Bison remains were stored by indigenous human groups in lava tubes as an act of preservation.[8] These tubes maintain temperatures below 0 °C throughout the year and thus acted as freezers for bison meat in times of bison scarcity likely due to hotter, drier-than-normal periods of time during the Holocene epoch.[8] Relative to all radiocarbon-dated remains excavated between 1987 and 2004, extremely high amounts of remains were found to be stored at a) 900 years ago, b) 2-3 Kya, c) 4-5 Kya and at d) 7-8 Kya implying that these may have been some of the driest and hottest events on the Snake River Plain in recent history.[8]


  1. 1.0 1.1 1.2 1.3 1.4 1.5 1.6 1.7 1.8 1.9 Smith and Patterson (1994). "Mio-Pliocene seasonality on the Snake River plain: comparison of faunal and oxygen isotopic evidence". Palaeogeography, Palaeoclimatology, Palaeoecology 107 (3–4): 291–302. doi:10.1016/0031-0182(94)90101-5. Bibcode1994PPP...107..291S. 
  2. "The Land". 
  3. 3.0 3.1 3.2 3.3 3.4 3.5 3.6 3.7 Thompson, Robert (1996). "Pliocene and early Pleistocene environments and climates of the western Snake River Plain, Idaho". Marine Micropaleontology 27 (1–4): 141–156. doi:10.1016/0377-8398(95)00056-9. Bibcode1996MarMP..27..141T.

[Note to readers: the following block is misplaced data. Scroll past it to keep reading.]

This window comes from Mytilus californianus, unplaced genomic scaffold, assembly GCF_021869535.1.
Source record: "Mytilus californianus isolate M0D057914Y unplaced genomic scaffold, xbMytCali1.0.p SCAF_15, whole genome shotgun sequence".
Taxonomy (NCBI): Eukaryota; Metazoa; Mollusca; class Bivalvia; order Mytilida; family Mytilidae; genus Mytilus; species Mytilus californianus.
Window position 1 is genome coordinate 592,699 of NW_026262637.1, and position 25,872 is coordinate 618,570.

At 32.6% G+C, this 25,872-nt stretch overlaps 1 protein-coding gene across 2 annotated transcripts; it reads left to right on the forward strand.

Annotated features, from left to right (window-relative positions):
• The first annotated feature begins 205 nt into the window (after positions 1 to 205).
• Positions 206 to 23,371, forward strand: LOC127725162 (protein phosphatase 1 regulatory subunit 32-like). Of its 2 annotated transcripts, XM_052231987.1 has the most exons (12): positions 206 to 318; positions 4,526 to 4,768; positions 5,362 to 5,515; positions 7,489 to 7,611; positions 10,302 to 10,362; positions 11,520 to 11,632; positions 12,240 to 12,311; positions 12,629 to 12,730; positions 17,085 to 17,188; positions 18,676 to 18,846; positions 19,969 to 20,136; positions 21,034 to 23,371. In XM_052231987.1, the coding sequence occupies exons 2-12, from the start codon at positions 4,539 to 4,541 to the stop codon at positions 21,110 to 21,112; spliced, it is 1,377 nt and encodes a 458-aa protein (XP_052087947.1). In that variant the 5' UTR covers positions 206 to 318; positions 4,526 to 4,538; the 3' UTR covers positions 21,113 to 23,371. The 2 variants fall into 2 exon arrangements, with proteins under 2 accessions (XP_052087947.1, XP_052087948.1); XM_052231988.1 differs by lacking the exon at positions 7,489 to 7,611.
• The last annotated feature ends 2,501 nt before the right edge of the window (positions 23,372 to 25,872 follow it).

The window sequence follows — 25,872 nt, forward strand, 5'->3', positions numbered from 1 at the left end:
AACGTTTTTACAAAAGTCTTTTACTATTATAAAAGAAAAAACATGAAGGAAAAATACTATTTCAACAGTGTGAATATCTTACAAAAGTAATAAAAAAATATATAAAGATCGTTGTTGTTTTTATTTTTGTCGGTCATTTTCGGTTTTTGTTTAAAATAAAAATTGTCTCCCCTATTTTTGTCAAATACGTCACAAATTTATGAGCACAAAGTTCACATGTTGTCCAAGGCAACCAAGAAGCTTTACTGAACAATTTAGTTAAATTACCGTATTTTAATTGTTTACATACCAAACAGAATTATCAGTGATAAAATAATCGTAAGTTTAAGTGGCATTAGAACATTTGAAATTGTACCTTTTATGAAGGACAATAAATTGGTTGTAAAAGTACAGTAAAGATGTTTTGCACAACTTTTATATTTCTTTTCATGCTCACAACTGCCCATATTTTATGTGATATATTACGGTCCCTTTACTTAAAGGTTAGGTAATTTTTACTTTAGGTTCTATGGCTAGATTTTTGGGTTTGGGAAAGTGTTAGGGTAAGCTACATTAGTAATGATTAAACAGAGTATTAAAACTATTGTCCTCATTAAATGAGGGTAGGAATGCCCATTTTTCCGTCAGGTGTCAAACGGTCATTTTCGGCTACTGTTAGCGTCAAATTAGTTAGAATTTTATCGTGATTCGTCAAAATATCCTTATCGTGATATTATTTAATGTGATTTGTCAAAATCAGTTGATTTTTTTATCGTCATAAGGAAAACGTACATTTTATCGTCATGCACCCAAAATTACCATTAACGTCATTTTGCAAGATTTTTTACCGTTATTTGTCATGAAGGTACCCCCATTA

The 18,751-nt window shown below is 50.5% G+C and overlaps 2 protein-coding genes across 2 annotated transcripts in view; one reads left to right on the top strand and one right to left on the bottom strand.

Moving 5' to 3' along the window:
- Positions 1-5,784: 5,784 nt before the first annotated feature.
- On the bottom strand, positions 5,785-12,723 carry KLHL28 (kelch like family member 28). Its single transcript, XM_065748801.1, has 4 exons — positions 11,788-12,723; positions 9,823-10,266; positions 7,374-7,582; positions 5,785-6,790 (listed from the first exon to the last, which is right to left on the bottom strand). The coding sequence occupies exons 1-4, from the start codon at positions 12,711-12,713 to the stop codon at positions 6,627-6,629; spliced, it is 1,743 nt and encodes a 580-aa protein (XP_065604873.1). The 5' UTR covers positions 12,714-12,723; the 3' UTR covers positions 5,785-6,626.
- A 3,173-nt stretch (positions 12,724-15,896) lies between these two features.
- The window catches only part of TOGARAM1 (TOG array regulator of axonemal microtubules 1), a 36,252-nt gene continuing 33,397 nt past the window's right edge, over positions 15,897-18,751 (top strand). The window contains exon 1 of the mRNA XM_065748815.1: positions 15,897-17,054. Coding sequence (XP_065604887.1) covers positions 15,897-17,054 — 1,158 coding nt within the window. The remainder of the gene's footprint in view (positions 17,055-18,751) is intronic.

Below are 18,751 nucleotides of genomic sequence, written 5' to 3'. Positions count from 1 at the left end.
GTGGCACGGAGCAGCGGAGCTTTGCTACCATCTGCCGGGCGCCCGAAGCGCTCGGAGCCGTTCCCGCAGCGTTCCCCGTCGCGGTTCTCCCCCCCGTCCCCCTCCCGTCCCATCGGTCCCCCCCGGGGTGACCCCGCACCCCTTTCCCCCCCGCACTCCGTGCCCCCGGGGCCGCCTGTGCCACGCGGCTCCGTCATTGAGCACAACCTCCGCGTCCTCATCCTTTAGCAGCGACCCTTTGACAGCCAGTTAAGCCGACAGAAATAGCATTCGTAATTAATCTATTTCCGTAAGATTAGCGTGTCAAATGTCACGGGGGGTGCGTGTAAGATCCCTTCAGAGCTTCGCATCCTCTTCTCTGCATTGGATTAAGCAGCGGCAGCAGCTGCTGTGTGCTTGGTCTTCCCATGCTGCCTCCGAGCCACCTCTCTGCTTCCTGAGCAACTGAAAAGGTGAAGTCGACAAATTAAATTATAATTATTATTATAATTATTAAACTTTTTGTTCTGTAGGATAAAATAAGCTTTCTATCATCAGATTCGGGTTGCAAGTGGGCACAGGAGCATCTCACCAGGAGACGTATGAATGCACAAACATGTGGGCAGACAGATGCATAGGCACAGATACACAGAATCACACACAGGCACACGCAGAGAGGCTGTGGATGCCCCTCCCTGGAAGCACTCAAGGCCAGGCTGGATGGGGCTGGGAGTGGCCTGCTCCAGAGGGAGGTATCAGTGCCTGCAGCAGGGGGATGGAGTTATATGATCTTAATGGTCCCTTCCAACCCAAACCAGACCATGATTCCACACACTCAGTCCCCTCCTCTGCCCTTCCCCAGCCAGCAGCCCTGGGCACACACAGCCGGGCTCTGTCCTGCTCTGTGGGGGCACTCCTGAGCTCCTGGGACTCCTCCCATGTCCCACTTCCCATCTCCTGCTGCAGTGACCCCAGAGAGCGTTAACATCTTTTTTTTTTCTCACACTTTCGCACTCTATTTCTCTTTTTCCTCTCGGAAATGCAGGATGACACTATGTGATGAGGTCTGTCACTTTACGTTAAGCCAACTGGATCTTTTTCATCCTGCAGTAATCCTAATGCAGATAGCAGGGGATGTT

4. 4.0 4.1 4.2 4.3 4.4 4.5 Schlegel (2008). "Paleo-climate of the Boise area, Idaho from the last glacial maximum to the present based on groundwater 2H and 18O compositions". Quaternary Research 71: 172–180. doi:10.1016/j.yqres.2008.09.008. 
  5. 5.0 5.1 Bright and Davis (July 1982). "Quaternary Paleoecology of the Idaho National Engineering Laboratory, Snake River Plain, Idaho". The American Midland Naturalist 108 (1): 21–33. doi:10.2307/2425288. 
  6. 6.0 6.1 6.2 6.3 Davis, Sheppard and Robertson (1986). "Contrasting Climatic Histories for the Snake River Plain, Idaho, Resulting from Multiple Thermal Maxima". Quaternary Research 26 (3): 321–339. doi:10.1016/0033-5894(86)90093-1. Bibcode1986QuRes..26..321D. 
  7. 7.0 7.1 7.2 7.3 7.4 Shuman, Bryan (March 2010). "Rapid hydrologic shifts and prolonged droughts in Rocky Mountain headwaters during the Holocene". Geophysical Research Letters 37 (6): L06701. doi:10.1029/2009GL042196. Bibcode2010GeoRL..37.6701S. 
  8. 8.0 8.1 8.2 8.3 8.4 8.5 Byers, Henrikson and Breslawski (2016). "Holocene cold storage practices on the eastern Snake River Plain: A risk-mitigation strategy for lean times". Journal of Anthropological Archaeology 43: 56–68. doi:10.1016/j.jaa.2016.05.005.